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Google at 20: Tech giant unveils three big shifts in search

Google will not pursue a contract for the Joint Enterprise Defense Infrastructure, or JEDI for short, that calls for a massive cloud-computing system that can handle classified U.S. military data and enable new defense capabilities. (Associated Press)
Google will not pursue a contract for the Joint Enterprise Defense Infrastructure, or JEDI for short, that calls for a massive cloud-computing system that can handle classified U.S. military data and enable new defense capabilities. (Associated Press)
By Levi Sumagaysay Mercury News (San Jose)

SAN FRANCISCO – Google, which is celebrating its 20th anniversary this week, is looking to the future as it unveils three big shifts in search that appear to take aim at some of its biggest competitors.

With Journeys, search users will have a chance to collect their searches and results over time. The company is also anticipating queryless searches, with VP of Search Ben Gomes saying, “We want to solve queries we haven’t even seen.” And it’s doubling down on visual.

Gomes, one of Google’s first principal engineers and now its head of search, kicked off a media event Monday in San Francisco by putting into perspective how far Google and the web have come.

“When Google was founded, the web was 25 million pages then,” said Gomes, who has been with the company for 19 of its 20 years. “Now, there are hundreds of billions of pages.”

The feel-good event came as the company is facing challenges galore, from questions about its reported revival of search efforts in China to controversy over leaked emails that showed Google employees discussing ways they might make changes in search to respond to President Donald Trump’s travel ban. Even though the company says no changes were made after those discussions, the news helped fuel even more conservative complaints that Google, like other tech giants, is too politically liberal.

“The kind of work we do, there’s a lot of scrutiny,” Gomes said in an interview after the keynote address. “We welcome that.” He said Google has an open culture, and follows processes and a system of testing its products and algorithms.

As for whether the company is looking to revive search in China after leaving that market years ago over censorship and cybersecurity concerns, Gomes called it “exploratory.”

The first big shift in search the company announced Monday is all about organization. Google has found that online searchers “keep going back to the same topics,” said Nick Fox, vice president of Search and Assistant products. The company’s new Journeys feature aims to give searchers a place to organize what they’ve searched for and found. It’s like Pinterest for search, but with an activity card that helps people pick up where they left off. More ways to organize and track content related to different search topics are coming.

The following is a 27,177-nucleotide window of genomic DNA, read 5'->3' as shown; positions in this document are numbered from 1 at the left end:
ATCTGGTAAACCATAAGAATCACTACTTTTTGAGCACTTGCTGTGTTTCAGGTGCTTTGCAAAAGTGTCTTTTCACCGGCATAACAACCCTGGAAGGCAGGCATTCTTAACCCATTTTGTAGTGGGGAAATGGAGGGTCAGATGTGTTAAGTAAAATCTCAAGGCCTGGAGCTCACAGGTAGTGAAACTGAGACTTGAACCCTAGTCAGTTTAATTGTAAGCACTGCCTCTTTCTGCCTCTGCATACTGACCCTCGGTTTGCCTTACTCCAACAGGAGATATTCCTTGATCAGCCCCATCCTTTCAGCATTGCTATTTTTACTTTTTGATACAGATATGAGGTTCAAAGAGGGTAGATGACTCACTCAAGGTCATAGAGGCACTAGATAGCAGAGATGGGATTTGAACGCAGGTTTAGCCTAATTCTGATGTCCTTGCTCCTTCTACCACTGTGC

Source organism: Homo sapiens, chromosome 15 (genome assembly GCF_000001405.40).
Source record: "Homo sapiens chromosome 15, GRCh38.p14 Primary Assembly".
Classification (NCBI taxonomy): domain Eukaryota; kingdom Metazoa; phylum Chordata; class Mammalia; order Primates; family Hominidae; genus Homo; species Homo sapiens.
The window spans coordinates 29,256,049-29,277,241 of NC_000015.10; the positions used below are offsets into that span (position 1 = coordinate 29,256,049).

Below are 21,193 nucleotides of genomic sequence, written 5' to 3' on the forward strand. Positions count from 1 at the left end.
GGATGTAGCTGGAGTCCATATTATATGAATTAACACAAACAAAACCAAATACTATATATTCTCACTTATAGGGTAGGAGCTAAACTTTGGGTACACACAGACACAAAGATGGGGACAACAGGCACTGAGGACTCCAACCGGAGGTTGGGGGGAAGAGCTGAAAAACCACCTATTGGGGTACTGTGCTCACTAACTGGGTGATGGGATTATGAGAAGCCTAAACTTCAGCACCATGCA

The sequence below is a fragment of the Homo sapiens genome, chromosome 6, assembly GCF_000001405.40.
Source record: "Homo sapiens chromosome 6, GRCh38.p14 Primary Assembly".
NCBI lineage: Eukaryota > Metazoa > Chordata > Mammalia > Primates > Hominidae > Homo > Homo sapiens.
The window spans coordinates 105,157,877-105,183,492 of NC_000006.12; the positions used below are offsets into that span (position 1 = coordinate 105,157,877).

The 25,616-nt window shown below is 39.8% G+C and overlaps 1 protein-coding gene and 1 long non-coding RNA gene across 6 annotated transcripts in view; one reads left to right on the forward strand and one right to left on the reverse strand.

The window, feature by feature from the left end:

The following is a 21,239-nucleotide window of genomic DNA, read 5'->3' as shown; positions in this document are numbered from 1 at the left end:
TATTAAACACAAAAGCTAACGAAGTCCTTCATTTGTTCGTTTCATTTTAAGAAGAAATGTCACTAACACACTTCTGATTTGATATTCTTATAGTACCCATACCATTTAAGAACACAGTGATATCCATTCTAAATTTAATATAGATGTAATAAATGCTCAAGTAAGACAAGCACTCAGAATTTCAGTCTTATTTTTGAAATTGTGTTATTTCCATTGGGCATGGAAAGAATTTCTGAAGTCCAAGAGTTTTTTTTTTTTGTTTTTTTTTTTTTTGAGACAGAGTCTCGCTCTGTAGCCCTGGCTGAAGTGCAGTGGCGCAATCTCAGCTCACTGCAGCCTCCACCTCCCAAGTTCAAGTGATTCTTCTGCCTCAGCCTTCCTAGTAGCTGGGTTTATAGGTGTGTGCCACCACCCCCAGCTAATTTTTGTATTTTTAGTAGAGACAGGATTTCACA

Second, these days, tech companies want to anticipate our needs – and searches. The search giant is ramping up its effort on query-less searches, including by expanding the Google feed. The feed, which launched last year and now has 800 million monthly active users, is being rebranded as Discover. It surfaces articles, videos and other content tailored to users’ interests, a la Facebook. Discover’s reach is expanding, too: It’s coming to Google’s home page on mobile.

And third, Google Images is one of the most popular features of search, according to Cathy Edwards, vice president of Google Images. So the company is adding more related content to image searches, including video. It is also doubling down on visual stories in mobile. Think Snapchat or Instagram stories. And the company is incorporating Google Lens into Google Images, so clicking on the lens icon in Google Images yields a plethora of related images and content.

Google also highlighted initiatives that go beyond helping people find information for knowledge’s sake. It also wants to help them with their well-being, such as finding safety during times of crisis. For example, the company is using artificial intelligence – which is key to much of its search efforts – and is working with government agencies in India to help send flood alerts to the public that include crucial information such as when, where and severity of flooding.

Finally, Google – like LinkedIn – is going beyond simply providing job listings and connections. The company is working with the state of Virginia and its community colleges so it can help find not only jobs, but training for jobs. Last month, Google rolled out job-search tools for military veterans.

Also during the interview, Gomes talked about what keeps him going after almost two decades at the tech giant, which is celebrating its 20th year this Thursday.

It’s personal for him. During his keynote address, Gomes mentioned that he grew up in India with access to only one library. “What I could study or learn was limited to books that were in that library,” he said.

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